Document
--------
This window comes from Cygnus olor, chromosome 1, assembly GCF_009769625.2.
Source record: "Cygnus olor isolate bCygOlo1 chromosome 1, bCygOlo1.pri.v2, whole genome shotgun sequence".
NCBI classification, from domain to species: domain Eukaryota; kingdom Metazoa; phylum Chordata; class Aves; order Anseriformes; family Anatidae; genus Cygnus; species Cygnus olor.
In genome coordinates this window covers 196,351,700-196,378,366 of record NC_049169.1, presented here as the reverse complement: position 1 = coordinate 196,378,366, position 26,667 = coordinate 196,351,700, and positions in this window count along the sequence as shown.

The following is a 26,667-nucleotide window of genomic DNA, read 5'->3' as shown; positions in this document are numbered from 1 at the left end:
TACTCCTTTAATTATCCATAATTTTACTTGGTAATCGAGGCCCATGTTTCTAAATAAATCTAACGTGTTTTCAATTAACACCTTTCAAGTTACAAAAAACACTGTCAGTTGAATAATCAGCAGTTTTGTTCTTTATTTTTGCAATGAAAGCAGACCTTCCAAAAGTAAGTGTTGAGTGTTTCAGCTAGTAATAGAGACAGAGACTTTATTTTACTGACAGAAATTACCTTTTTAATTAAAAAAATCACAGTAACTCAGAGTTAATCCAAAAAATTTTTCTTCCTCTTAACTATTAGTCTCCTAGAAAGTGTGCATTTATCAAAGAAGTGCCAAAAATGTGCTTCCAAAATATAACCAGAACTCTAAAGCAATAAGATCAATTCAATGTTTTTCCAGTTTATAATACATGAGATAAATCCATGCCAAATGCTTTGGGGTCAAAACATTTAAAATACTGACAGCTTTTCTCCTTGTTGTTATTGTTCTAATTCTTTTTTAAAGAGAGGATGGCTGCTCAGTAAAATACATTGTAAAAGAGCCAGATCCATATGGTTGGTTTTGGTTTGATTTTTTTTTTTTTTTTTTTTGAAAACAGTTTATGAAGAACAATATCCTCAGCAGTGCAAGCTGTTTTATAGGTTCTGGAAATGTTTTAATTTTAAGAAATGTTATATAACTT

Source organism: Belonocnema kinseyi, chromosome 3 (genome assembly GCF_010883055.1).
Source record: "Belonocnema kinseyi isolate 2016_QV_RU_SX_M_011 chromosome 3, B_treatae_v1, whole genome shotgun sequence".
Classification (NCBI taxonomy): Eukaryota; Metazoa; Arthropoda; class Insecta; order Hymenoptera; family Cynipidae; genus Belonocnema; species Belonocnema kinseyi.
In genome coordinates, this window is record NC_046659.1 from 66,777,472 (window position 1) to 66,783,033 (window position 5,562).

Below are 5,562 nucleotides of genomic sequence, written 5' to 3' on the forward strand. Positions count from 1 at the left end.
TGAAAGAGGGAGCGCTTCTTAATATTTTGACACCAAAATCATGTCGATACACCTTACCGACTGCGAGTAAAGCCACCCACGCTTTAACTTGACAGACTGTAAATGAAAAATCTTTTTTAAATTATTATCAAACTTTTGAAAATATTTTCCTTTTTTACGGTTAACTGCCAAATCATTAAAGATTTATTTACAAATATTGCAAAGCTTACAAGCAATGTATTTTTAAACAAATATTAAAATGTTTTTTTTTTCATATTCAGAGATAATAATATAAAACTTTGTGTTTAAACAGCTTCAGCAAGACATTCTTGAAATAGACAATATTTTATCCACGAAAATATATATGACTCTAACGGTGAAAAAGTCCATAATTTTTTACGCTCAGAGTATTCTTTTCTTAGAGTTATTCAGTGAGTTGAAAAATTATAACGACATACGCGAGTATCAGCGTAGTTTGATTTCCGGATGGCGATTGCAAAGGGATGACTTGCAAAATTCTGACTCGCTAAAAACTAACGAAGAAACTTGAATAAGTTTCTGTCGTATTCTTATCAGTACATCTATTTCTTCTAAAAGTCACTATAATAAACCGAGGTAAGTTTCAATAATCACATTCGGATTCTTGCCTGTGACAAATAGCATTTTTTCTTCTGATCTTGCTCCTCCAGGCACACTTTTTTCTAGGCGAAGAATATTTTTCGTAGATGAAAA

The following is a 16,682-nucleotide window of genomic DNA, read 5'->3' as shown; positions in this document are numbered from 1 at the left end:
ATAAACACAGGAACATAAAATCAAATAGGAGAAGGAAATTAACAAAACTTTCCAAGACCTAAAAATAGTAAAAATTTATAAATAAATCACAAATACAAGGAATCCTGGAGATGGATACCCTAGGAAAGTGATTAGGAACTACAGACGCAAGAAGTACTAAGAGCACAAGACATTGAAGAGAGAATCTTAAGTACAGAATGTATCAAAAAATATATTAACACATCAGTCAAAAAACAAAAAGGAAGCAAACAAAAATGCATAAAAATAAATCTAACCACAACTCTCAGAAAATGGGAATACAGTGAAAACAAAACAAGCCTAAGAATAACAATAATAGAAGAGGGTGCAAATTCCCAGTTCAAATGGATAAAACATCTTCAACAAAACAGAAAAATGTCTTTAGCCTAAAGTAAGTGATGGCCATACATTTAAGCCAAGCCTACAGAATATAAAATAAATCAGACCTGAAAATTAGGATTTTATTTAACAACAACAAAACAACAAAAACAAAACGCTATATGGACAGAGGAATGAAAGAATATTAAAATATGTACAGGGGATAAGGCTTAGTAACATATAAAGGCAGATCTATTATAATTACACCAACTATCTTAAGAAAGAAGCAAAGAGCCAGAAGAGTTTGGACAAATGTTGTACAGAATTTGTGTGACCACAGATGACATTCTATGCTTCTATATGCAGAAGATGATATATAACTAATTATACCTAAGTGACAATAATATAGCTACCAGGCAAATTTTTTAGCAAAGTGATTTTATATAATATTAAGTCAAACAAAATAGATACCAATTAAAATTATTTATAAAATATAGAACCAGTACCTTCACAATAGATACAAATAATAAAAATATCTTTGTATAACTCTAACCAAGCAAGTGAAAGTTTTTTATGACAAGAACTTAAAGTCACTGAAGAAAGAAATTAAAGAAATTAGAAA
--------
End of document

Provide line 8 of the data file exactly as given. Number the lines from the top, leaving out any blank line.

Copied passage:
Source record: "Belonocnema kinseyi isolate 2016_QV_RU_SX_M_011 chromosome 3, B_treatae_v1, whole genome shotgun sequence".